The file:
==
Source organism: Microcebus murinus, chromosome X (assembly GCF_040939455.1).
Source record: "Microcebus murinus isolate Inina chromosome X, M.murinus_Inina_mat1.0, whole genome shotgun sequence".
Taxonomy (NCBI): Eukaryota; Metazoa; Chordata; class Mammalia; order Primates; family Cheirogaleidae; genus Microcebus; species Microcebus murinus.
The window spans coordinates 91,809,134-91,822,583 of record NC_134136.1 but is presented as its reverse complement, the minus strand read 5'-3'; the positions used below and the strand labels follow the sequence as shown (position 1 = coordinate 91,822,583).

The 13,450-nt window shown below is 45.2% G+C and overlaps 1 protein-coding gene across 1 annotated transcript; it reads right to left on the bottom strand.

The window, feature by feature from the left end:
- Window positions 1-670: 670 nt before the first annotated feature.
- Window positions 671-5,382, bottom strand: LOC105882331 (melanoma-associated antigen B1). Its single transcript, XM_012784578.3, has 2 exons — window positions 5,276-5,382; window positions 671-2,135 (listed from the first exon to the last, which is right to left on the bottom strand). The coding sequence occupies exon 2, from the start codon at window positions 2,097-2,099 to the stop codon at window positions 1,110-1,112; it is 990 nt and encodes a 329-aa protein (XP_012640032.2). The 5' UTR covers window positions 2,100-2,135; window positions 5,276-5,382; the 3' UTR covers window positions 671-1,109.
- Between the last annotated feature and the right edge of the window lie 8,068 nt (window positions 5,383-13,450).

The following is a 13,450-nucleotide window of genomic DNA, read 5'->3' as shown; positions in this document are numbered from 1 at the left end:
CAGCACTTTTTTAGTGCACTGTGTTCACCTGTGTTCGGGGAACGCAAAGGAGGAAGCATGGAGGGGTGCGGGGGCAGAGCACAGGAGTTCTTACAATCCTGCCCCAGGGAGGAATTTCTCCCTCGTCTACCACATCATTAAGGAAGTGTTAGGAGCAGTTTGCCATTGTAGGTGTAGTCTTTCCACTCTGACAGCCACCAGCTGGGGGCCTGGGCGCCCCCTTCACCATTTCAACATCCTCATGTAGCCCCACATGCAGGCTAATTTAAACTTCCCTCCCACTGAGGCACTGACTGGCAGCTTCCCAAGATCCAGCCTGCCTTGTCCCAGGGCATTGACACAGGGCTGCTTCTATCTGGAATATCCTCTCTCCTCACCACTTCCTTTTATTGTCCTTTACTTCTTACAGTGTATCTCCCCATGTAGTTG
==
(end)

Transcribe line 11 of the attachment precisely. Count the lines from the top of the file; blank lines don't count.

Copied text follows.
CAGCACTTTTTTAGTGCACTGTGTTCACCTGTGTTCGGGGAACGCAAAGGAGGAAGCATGGAGGGGTGCGGGGGCAGAGCACAGGAGTTCTTACAATCCTGCCCCAGGGAGGAATTTCTCCCTCGTCTACCACATCATTAAGGAAGTGTTAGGAGCAGTTTGCCATTGTAGGTGTAGTCTTTCCACTCTGACAGCCACCAGCTGGGGGCCTGGGCGCCCCCTTCACCATTTCAACATCCTCATGTAGCCCCACATGCAGGCTAATTTAAACTTCCCTCCCACTGAGGCACTGACTGGCAGCTTCCCAAGATCCAGCCTGCCTTGTCCCAGGGCATTGACACAGGGCTGCTTCTATCTGGAATATCCTCTCTCCTCACCACTTCCTTTTATTGTCCTTTACTTCTTACAGTGTATCTCCCCATGTAGTTG